A person's genetic makeup governs his/her mental toughness, a Canadian study of 219 pairs of twins has revealed.
Lead researcher Tony Vernon, from the University of Western Ontario, has revealed that the questionnaire-based study probed the genetic and environmental contributions of four traits associated with mental toughness: control over life, commitment, confidence and the ability to face new challenges.
The researcher said that the study showed that 52 per cent in the variation of mental toughness was down to genetics, and that it also correlated strongly with extroversion.
Vernon said that being neurotic or anxious indicated a reduced likelihood of possessing mental toughness.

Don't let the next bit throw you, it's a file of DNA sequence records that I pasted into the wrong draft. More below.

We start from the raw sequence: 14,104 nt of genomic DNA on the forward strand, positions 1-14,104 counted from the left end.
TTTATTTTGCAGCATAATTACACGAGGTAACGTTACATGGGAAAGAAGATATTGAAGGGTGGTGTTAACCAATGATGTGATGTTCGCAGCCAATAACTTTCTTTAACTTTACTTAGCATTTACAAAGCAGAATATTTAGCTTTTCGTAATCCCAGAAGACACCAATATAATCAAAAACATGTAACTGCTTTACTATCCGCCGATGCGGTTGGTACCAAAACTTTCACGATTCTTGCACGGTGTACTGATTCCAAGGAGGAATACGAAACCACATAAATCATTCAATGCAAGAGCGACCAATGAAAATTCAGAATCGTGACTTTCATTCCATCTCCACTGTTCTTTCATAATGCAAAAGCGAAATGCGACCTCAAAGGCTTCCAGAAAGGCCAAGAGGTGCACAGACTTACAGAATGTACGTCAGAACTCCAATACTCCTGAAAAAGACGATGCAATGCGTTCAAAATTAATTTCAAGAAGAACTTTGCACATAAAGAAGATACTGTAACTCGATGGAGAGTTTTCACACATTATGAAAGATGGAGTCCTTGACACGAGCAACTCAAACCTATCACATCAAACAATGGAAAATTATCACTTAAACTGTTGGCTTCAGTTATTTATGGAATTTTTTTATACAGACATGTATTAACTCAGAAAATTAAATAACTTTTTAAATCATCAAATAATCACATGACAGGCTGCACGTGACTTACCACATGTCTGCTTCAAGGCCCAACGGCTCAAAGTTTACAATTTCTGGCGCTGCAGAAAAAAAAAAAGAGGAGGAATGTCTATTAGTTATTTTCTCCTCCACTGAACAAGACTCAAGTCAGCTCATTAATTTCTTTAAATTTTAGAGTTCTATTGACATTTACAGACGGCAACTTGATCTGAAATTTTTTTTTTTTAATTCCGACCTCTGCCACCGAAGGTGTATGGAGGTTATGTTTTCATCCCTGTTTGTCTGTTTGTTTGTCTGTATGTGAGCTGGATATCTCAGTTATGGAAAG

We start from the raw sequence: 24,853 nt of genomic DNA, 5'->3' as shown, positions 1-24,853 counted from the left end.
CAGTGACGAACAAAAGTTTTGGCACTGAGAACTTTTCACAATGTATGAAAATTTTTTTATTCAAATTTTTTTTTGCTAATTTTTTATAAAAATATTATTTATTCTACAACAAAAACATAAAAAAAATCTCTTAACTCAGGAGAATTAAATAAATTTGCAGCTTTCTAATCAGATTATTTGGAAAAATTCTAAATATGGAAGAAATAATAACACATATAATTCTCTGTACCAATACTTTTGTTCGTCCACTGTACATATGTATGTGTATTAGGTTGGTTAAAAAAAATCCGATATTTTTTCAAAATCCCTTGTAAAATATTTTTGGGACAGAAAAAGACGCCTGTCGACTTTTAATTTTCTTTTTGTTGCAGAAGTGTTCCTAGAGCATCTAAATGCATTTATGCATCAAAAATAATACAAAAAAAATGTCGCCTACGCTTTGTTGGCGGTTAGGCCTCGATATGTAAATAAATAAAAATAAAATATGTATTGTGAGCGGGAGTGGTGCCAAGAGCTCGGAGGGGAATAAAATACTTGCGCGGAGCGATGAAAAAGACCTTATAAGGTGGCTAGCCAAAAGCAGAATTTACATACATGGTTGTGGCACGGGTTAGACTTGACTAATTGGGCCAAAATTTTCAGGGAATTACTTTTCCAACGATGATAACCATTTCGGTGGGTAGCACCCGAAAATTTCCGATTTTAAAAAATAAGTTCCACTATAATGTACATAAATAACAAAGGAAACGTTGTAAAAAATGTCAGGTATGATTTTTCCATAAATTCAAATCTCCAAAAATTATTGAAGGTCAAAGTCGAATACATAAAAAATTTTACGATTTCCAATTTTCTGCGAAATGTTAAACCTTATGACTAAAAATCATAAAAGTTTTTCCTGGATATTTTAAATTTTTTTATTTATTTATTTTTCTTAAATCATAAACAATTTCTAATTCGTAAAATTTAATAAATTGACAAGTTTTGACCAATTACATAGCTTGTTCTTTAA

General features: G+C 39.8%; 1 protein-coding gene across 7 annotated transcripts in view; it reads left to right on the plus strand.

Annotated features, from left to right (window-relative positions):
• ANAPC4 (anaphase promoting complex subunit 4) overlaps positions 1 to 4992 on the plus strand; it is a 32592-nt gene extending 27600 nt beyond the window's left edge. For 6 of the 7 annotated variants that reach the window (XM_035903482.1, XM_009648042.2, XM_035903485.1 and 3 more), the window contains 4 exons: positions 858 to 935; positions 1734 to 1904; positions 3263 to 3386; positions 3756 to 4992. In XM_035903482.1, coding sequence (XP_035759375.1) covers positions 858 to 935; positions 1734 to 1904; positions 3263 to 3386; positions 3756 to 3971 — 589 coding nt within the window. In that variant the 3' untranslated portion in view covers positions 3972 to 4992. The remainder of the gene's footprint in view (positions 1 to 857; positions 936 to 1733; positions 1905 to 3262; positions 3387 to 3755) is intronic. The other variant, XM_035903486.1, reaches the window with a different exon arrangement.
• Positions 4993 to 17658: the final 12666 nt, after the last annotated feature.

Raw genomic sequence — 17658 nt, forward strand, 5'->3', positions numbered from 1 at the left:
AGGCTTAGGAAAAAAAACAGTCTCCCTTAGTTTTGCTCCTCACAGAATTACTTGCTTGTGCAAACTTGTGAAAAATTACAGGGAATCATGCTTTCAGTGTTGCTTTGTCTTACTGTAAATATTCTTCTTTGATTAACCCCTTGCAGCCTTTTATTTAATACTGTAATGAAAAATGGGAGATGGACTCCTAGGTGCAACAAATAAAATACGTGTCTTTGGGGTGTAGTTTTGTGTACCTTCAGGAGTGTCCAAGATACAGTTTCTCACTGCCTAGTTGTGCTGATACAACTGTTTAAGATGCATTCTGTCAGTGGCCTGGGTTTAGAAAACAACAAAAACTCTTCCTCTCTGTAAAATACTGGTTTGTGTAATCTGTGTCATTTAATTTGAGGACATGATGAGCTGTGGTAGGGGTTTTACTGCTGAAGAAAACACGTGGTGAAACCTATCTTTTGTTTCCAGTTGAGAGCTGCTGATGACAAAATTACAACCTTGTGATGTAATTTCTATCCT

"It's about not letting setbacks destroy you," New Scientist magazine quoted Peter Clough at the University of Hull, UK, who designed the questionnaire, as saying.
He accepted the suggestion that mental toughness is mostly inherited.
Clough, however, insisted that natural worriers could deal with anxiety by learning to purge negative thoughts.